Cramming in 20 end-of-year meetings and events, deciding what to spend on in-laws, kids, charities and (oops!) each other—why do the holidays bring on a firestorm of financial tension?
“Money gets wrapped up with all of the typical holiday stresses,” says Mary Claire Allvine, co-author of The Family CFO: The Couple’s Business Plan for Love and Money.
To keep the season bright, not bitter, tap your skills for managing testy co-workers and dire office deadlines:
- Put it on the calendar. Set a time to review holiday expectations and goals clearly with your mate (i.e. you’ll shop for his family, but he has to organize your holiday open house). Hint: Due dates help.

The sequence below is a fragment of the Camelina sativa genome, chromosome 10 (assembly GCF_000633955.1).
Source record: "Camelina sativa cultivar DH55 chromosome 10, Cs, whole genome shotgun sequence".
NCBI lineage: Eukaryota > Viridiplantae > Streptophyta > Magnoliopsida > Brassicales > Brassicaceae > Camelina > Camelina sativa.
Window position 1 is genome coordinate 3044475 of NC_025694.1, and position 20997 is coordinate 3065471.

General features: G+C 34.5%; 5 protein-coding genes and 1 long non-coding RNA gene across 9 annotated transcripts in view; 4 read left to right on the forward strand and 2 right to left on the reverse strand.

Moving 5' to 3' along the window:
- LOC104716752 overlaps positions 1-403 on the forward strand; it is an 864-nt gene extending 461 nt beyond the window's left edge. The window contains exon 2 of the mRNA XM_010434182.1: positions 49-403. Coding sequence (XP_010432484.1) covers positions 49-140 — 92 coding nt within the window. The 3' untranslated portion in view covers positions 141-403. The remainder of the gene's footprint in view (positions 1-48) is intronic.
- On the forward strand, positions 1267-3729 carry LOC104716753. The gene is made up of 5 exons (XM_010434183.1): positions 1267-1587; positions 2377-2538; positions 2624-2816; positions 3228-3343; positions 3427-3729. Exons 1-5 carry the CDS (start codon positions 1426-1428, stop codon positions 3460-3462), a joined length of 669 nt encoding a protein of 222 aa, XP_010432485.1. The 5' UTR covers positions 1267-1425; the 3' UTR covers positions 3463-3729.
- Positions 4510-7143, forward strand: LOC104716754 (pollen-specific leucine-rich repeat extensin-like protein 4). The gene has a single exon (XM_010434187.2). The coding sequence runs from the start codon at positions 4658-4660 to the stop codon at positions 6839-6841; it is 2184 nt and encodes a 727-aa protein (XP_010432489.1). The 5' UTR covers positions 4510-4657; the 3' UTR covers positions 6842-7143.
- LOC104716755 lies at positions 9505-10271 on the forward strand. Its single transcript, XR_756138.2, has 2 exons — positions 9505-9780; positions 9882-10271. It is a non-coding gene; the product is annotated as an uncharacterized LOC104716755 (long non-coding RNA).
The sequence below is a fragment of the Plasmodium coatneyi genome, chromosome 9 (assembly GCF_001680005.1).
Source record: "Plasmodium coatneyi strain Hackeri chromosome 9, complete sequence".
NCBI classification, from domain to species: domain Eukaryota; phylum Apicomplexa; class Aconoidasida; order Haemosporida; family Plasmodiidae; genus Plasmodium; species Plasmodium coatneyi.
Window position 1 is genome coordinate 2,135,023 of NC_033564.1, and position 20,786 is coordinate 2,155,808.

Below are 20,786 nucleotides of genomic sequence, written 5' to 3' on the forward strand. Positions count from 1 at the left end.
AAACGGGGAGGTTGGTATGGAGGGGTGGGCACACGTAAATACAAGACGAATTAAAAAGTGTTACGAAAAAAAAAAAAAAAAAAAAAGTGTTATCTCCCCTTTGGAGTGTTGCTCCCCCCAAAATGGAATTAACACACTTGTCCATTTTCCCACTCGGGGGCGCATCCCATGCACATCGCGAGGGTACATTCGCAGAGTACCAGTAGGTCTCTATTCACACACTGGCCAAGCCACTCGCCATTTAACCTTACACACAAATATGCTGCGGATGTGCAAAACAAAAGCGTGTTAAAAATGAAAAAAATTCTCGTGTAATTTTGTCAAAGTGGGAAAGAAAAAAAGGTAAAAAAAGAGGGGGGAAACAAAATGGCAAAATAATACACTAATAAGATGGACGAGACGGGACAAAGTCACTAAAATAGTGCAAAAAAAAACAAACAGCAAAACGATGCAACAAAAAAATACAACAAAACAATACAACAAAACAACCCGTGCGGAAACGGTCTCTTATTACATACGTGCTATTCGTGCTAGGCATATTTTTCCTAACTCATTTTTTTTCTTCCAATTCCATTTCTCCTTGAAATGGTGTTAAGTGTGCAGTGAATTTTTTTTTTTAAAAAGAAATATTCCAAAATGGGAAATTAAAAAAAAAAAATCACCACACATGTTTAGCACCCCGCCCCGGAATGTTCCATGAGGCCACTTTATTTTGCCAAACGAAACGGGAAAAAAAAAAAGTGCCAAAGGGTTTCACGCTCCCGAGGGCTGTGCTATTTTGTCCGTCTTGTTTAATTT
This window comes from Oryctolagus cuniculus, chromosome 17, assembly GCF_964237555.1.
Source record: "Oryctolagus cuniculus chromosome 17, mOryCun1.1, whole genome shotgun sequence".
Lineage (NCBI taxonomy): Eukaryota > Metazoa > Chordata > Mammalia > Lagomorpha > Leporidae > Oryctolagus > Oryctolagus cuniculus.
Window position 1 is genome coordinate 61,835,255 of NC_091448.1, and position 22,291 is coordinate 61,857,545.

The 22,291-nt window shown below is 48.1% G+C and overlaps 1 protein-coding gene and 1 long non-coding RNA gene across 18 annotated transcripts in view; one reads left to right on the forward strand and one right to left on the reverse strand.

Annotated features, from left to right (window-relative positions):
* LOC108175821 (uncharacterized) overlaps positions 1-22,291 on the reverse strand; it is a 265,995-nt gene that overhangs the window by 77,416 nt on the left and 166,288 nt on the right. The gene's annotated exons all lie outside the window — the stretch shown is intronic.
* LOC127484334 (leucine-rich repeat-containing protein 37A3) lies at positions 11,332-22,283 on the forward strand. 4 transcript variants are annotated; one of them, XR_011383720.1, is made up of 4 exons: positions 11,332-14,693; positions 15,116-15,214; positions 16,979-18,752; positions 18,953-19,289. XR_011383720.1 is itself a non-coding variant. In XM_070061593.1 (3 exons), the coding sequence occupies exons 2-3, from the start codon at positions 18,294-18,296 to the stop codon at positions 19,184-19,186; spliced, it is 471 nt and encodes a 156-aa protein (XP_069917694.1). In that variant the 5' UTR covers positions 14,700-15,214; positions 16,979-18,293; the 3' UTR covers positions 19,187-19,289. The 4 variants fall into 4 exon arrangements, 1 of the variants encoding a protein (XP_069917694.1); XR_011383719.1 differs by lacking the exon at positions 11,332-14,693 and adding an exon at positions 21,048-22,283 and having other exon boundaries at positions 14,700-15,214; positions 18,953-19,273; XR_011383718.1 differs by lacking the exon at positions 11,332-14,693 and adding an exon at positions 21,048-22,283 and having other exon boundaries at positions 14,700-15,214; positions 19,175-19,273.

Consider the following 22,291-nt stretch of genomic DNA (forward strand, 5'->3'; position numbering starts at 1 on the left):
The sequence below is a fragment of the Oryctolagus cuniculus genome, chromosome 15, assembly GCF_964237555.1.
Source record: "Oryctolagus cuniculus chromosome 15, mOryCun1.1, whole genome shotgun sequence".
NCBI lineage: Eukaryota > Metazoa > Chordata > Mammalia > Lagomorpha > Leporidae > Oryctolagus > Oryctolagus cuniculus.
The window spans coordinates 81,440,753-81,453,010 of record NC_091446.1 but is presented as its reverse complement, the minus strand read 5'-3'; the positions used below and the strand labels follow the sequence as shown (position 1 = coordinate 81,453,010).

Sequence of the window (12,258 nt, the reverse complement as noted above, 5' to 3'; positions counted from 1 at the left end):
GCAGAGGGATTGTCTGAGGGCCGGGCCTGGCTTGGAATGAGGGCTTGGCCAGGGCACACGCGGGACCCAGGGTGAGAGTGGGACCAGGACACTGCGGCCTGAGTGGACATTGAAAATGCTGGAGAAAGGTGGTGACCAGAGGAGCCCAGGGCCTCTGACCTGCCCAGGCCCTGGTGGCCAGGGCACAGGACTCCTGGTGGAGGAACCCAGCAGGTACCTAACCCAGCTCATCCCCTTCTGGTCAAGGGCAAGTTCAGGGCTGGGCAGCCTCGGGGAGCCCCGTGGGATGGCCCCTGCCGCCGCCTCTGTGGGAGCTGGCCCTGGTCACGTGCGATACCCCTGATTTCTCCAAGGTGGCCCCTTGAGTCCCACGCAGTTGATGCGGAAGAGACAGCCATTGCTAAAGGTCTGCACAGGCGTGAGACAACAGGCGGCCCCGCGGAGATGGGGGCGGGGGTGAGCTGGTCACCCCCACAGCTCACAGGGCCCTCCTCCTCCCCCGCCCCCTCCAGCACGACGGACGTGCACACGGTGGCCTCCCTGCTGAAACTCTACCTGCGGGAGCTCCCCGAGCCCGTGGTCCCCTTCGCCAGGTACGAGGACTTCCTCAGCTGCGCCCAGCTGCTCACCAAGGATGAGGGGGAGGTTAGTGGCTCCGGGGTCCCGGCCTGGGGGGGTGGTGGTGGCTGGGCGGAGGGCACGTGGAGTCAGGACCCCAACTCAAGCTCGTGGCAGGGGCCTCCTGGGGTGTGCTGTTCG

- Think politically. Is it that you can’t afford to give your brother-in-law a True Religion Buddha Beanie, or are you frustrated because your husband always wants to spend more on his family?
- Analyze tensions. Consider what’s really bothering you, Allvine advises. You and your partner’s family traditions may differ not only culturally, but financially. Create a joint plan that you can both live with.